A retrospective study of selected oral and maxillofacial fractures in a group of Jordanian children


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Abstract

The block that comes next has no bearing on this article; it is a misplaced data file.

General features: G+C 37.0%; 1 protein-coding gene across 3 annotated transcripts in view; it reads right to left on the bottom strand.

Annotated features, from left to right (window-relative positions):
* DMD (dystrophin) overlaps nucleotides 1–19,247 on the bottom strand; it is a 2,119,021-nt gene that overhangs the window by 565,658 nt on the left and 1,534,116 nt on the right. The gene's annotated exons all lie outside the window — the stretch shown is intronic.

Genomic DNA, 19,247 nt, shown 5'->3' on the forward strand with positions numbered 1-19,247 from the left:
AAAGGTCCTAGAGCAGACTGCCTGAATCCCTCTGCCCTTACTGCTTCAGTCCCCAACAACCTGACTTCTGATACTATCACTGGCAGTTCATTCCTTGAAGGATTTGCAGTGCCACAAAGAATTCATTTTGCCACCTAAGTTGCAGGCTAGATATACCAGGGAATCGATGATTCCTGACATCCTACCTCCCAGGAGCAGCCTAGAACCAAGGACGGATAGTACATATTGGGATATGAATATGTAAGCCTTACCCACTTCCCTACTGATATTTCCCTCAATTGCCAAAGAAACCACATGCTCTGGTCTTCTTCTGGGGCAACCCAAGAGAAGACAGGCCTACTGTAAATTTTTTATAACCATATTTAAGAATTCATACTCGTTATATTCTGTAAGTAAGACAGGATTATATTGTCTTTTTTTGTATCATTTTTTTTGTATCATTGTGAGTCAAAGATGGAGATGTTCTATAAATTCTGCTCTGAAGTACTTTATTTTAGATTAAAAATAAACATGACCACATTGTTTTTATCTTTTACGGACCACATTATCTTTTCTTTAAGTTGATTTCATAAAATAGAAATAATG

Objective.The purpose of this study was to review the etiology, incidence, and treatment of selected oral and maxillofacial fractures in children in Jordan.Study Design.This retrospective review of patient records and radiographs was conducted during the 5-year period between 1996 and 2001. Age, gender, etiology, anatomic site, and treatment methods were reviewed.Results.During the 5-year period, 227 patients with 274 maxillofacial fractures were treated. The age range was from 1 to 15 years (mean age, 11.2 years). Of the patients, 70% were male, with the peak incidence rate occurring in the 10-year-old to 12-year-old age group. The mandible was the most frequent bone of fracture, with 169 cases (74.5%), followed by the alveolar process in 28 cases (12.3%), the maxilla in 27 cases (11.9%), and the zygomatic complex in 3 cases (1.3%). Of the fractures, 52% were from accidental falls, 20% from road traffic accidents, 17% from assaults, 8% from sport injuries, and 3% from other causes, such as horse kick. Most patients (82.3%) were treated with closed reduction (45.2% with eyelet wiring and 54.8% with arch bars and intermaxillary fixation). Only 17.7% of patients were treated with open reduction and fixation. All maxillary fractures were treated with orbital and circumzygomatic suspension with interdental wiring and intermaxillary fixation. The 3 cases of zygomatic complex fractures were kept under observation without the necessity of surgical intervention.Conclusion.Accidental falls were found to be the leading cause of maxillofacial fractures in our environment, and males were 3 times more affected than females.

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